Hydraulic modeling was used to simulate the effect of fluid rheology (both high- and low-shear-rate rheology) on the equivalent circulating density (ECD) at critical points in the well. The modeling results provided a guide for the design of nonaqueous fluid properties necessary to achieve the required ultralow ECD values. Using a combination of a rheology modifier and a new low-end fluid rheology enhancer, ultralow ECD nonaqueous fluids were successfully developed to meet the fluid rheology and barire sag requirement. The low-end fluid rheology enhancer provided a desired gel structure that helps minimize barite sag, which is often the concern for low-rheology nonaqueous fluids.

The hydraulic modeling results showed that, although both high- and low-shear-rate fluid rheology must be very low to achieve ultralow ECD values, the reduction of high-shear-rate rheology has a larger effect on the reduction of ECD values. For a given ECD value, a fluid with a lower high-shear-rate rheology and higher low-shear-rate rheology is preferred because the higher low-shear-rate rheology is due to a much-desired gel structure that helps reduce barite sag during static aging. Hole cleaning is also expected to improve with higher low-shear-rate rheology.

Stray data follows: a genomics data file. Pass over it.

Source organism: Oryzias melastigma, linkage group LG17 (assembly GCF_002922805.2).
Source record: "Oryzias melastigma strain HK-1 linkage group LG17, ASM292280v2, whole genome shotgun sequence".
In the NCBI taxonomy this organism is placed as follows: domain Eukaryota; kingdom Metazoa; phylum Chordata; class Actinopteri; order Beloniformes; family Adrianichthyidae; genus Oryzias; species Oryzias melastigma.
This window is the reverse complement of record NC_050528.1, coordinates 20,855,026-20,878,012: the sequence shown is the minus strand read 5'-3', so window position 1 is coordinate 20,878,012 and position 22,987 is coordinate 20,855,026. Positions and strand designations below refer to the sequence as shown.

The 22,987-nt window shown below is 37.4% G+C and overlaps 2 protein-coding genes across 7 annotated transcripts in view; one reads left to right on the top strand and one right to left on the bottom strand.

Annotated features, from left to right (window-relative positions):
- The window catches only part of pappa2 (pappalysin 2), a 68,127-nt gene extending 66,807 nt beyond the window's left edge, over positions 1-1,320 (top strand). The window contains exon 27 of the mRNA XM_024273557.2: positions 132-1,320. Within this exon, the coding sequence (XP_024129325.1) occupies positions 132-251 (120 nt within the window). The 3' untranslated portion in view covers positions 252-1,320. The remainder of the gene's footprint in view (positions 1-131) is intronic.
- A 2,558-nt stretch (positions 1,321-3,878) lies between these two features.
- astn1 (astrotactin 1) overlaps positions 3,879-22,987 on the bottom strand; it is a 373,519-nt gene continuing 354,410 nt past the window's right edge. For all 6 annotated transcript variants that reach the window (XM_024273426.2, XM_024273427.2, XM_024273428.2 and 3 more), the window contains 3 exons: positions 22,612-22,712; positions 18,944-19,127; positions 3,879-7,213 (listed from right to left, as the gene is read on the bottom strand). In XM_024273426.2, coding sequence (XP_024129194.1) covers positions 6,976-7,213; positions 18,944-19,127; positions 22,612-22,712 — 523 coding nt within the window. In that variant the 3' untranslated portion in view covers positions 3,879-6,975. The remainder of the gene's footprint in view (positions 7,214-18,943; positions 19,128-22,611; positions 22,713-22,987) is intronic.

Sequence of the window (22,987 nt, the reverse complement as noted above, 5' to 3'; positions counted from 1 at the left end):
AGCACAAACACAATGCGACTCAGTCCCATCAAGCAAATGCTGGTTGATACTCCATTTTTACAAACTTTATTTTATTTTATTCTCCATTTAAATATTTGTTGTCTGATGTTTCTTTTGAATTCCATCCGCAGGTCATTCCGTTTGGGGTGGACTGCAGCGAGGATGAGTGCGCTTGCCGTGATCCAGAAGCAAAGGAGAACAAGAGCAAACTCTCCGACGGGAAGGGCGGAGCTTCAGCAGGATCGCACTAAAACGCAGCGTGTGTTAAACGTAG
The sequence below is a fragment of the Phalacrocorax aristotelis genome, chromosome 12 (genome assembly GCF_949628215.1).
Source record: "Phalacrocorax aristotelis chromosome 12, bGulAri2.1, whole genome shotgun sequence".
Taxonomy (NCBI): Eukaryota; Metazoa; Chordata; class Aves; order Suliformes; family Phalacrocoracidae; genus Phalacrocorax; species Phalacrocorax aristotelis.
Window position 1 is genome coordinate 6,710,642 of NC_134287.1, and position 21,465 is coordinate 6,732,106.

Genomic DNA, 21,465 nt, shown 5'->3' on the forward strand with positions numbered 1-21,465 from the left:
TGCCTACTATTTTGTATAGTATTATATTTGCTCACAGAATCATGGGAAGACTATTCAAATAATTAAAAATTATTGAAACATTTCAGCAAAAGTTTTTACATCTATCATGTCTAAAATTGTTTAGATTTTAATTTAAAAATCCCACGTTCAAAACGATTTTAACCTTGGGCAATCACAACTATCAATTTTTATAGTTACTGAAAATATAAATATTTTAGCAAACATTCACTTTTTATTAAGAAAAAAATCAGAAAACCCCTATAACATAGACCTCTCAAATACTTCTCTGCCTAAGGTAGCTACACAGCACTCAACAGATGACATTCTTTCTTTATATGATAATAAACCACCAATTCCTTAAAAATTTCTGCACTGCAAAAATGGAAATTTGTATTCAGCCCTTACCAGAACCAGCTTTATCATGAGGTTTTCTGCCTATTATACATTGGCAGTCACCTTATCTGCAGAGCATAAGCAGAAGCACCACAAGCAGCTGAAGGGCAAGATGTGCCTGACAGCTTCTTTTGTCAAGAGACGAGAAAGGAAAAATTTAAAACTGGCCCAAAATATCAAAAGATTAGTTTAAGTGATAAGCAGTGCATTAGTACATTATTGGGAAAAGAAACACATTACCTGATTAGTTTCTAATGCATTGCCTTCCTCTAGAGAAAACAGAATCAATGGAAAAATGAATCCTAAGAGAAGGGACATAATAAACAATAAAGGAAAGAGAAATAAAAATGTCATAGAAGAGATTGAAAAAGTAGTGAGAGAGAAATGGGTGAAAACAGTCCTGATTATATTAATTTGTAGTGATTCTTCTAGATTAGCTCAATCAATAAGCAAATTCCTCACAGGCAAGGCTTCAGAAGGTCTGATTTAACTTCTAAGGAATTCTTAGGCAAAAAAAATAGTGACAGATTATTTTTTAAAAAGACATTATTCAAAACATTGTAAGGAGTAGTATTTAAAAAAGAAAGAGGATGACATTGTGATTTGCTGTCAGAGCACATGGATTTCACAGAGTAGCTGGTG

Based on this information, a 14.0-lbm/gal clay-free nonaqueous drilling fluid was successfully formulated to achieve the required ECD without the use of micronized barite. As described, the fluid uses the combination of two rheology modifiers, one of which functions as a gel strength enhancer that provides the much-needed gel structure to minimize barite sag.

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